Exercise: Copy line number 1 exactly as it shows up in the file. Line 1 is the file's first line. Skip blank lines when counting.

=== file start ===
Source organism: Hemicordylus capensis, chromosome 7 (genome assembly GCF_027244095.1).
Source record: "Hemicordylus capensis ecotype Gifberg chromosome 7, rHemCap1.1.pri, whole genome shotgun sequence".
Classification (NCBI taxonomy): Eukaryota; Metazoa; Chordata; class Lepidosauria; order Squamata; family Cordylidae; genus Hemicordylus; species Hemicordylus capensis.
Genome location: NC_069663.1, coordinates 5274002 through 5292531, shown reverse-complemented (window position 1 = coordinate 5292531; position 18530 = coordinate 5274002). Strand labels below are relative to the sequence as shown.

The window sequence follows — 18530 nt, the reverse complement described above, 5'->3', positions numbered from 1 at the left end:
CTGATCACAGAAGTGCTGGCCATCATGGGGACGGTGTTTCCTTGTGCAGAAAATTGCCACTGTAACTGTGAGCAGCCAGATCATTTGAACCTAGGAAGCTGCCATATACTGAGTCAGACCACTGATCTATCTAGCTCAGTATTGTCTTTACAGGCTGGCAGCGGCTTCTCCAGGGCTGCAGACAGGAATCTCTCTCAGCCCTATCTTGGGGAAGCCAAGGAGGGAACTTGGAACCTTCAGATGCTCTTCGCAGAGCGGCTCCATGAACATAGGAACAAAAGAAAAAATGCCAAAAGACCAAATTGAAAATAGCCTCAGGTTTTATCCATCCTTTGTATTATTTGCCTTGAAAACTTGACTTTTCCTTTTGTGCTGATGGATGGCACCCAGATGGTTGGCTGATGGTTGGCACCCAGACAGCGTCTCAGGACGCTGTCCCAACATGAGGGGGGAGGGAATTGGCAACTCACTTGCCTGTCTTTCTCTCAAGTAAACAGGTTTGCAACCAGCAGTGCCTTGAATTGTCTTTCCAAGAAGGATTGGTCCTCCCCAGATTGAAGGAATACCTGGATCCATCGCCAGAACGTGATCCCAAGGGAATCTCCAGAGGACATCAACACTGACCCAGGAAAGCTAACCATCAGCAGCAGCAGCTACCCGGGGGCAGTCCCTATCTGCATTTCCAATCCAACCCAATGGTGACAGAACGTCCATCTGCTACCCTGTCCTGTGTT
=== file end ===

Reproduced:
Source organism: Hemicordylus capensis, chromosome 7 (genome assembly GCF_027244095.1).